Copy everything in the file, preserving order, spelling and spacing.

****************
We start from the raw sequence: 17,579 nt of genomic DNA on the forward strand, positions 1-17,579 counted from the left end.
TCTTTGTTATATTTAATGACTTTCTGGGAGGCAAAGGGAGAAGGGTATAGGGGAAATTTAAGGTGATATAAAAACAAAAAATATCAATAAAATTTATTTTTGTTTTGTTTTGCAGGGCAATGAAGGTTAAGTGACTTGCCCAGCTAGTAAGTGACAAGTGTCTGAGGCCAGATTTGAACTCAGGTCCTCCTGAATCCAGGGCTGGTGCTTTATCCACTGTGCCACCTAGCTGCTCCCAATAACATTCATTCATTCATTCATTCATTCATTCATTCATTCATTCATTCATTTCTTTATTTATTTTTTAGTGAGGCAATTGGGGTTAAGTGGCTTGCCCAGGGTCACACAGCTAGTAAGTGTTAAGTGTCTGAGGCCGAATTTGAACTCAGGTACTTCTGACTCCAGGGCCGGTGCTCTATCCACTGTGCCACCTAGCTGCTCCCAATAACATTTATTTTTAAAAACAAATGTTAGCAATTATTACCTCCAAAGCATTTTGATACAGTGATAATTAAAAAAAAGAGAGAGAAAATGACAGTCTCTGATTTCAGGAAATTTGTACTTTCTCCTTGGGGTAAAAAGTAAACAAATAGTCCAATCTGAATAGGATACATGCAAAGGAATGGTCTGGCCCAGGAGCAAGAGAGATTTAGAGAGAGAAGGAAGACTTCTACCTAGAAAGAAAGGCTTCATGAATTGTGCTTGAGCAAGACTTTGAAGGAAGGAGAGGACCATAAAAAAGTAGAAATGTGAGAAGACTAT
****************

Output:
We start from the raw sequence: 17,579 nt of genomic DNA on the forward strand, positions 1-17,579 counted from the left end.
TCTTTGTTATATTTAATGACTTTCTGGGAGGCAAAGGGAGAAGGGTATAGGGGAAATTTAAGGTGATATAAAAACAAAAAATATCAATAAAATTTATTTTTGTTTTGTTTTGCAGGGCAATGAAGGTTAAGTGACTTGCCCAGCTAGTAAGTGACAAGTGTCTGAGGCCAGATTTGAACTCAGGTCCTCCTGAATCCAGGGCTGGTGCTTTATCCACTGTGCCACCTAGCTGCTCCCAATAACATTCATTCATTCATTCATTCATTCATTCATTCATTCATTCATTCATTTCTTTATTTATTTTTTAGTGAGGCAATTGGGGTTAAGTGGCTTGCCCAGGGTCACACAGCTAGTAAGTGTTAAGTGTCTGAGGCCGAATTTGAACTCAGGTACTTCTGACTCCAGGGCCGGTGCTCTATCCACTGTGCCACCTAGCTGCTCCCAATAACATTTATTTTTAAAAACAAATGTTAGCAATTATTACCTCCAAAGCATTTTGATACAGTGATAATTAAAAAAAAGAGAGAGAAAATGACAGTCTCTGATTTCAGGAAATTTGTACTTTCTCCTTGGGGTAAAAAGTAAACAAATAGTCCAATCTGAATAGGATACATGCAAAGGAATGGTCTGGCCCAGGAGCAAGAGAGATTTAGAGAGAGAAGGAAGACTTCTACCTAGAAAGAAAGGCTTCATGAATTGTGCTTGAGCAAGACTTTGAAGGAAGGAGAGGACCATAAAAAAGTAGAAATGTGAGAAGACTAT